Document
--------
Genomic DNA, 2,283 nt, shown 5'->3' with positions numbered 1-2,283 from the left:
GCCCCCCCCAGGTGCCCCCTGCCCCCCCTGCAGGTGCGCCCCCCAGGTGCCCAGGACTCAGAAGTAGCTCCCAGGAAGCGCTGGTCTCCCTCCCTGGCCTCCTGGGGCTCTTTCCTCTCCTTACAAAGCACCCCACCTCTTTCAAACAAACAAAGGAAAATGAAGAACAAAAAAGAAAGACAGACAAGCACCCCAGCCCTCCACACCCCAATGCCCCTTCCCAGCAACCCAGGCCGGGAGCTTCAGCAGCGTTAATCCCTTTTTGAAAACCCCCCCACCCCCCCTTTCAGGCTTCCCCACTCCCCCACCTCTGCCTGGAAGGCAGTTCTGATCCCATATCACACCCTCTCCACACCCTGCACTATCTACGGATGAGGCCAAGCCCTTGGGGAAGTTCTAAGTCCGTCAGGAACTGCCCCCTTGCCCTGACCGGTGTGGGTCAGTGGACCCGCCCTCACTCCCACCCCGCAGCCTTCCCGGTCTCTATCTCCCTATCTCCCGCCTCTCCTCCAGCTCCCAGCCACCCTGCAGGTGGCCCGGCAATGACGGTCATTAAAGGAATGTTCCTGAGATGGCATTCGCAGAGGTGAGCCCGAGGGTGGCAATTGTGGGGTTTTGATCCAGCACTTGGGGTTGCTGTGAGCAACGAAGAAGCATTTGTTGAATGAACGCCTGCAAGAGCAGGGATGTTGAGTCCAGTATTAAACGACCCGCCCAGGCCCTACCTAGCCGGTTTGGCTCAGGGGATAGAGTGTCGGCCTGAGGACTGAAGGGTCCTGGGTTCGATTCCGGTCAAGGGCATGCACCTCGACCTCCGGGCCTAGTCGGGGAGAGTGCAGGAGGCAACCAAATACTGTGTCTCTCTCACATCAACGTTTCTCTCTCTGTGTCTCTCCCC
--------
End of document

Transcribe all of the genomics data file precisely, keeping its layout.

Genomic DNA, 2,283 nt, shown 5'->3' with positions numbered 1-2,283 from the left:
GCCCCCCCCAGGTGCCCCCTGCCCCCCCTGCAGGTGCGCCCCCCAGGTGCCCAGGACTCAGAAGTAGCTCCCAGGAAGCGCTGGTCTCCCTCCCTGGCCTCCTGGGGCTCTTTCCTCTCCTTACAAAGCACCCCACCTCTTTCAAACAAACAAAGGAAAATGAAGAACAAAAAAGAAAGACAGACAAGCACCCCAGCCCTCCACACCCCAATGCCCCTTCCCAGCAACCCAGGCCGGGAGCTTCAGCAGCGTTAATCCCTTTTTGAAAACCCCCCCACCCCCCCTTTCAGGCTTCCCCACTCCCCCACCTCTGCCTGGAAGGCAGTTCTGATCCCATATCACACCCTCTCCACACCCTGCACTATCTACGGATGAGGCCAAGCCCTTGGGGAAGTTCTAAGTCCGTCAGGAACTGCCCCCTTGCCCTGACCGGTGTGGGTCAGTGGACCCGCCCTCACTCCCACCCCGCAGCCTTCCCGGTCTCTATCTCCCTATCTCCCGCCTCTCCTCCAGCTCCCAGCCACCCTGCAGGTGGCCCGGCAATGACGGTCATTAAAGGAATGTTCCTGAGATGGCATTCGCAGAGGTGAGCCCGAGGGTGGCAATTGTGGGGTTTTGATCCAGCACTTGGGGTTGCTGTGAGCAACGAAGAAGCATTTGTTGAATGAACGCCTGCAAGAGCAGGGATGTTGAGTCCAGTATTAAACGACCCGCCCAGGCCCTACCTAGCCGGTTTGGCTCAGGGGATAGAGTGTCGGCCTGAGGACTGAAGGGTCCTGGGTTCGATTCCGGTCAAGGGCATGCACCTCGACCTCCGGGCCTAGTCGGGGAGAGTGCAGGAGGCAACCAAATACTGTGTCTCTCTCACATCAACGTTTCTCTCTCTGTGTCTCTCCCC